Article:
Indianapolis Star
January 29, 2004

Latino enrollment in colleges may surge

                By Steve Giegerich
                Associated Press
                    With Latinos graduating from high school in numbers that will keep increasing for
                years, the head of a higher education group that released a new report on the trend
                says colleges need to step up efforts to accommodate the nation's largest minority.
                    The Western Interstate Commission for Higher Education projects that Latinos
                will account for 21 percent of the country's public high school graduates in 2008, up
                from 17 percent in 2002.
                    "In general, colleges are still not prepared," said David Longanecker, executive
                director of the interstate commission. Its report, "Knocking at the College Door," is
                released every five years and is used by local school districts, states and higher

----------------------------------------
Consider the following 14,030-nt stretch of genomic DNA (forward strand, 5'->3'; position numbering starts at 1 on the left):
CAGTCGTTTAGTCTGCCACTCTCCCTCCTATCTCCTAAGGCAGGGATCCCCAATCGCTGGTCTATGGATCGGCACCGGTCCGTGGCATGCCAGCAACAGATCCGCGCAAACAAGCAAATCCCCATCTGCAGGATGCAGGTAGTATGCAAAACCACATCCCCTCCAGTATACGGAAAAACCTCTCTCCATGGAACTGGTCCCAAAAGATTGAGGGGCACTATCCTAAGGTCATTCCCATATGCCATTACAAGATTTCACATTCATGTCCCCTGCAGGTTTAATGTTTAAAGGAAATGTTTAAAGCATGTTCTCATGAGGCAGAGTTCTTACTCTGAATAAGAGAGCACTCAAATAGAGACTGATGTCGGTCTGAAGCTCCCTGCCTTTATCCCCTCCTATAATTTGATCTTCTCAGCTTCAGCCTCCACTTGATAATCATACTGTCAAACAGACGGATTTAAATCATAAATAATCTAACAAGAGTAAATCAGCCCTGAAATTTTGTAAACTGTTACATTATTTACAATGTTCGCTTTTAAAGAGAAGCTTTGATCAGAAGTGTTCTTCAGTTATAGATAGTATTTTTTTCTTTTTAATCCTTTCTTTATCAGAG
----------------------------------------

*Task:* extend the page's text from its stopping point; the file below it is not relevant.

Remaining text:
education to track enrollment trends.
                    Using data compiled from the nation's leading test-makers, the U.S. census and
                other sources, the WICHE study projects a significant regional shift in the school-age
                population to the South and West.
                    In 2007-08, Southern states are expected to enroll 16.7 million students in
                kindergarten through high school. WICHE said enrollment in Western schools will be
                11.9 million in 2007-08, followed by 10.8 million in the Midwest and 9.3 million in the
                    Because of continuing gains in Latino enrollment, the report said, white students
                will represent a minority of graduates from Western high schools in 2013-14.
                    Latinos often bring special circumstances to school, said Richard Fry, a senior
                research associate with the Pew Hispanic Trust.
                    Latinos are less likely to attend college full time and are more likely to work so
                they can provide financial support to dependents, Fry said.
                    "In order to help these students receive degrees, . . . you have to help them
                negotiate their work lives, their family lives, as well as their academic lives," Fry said.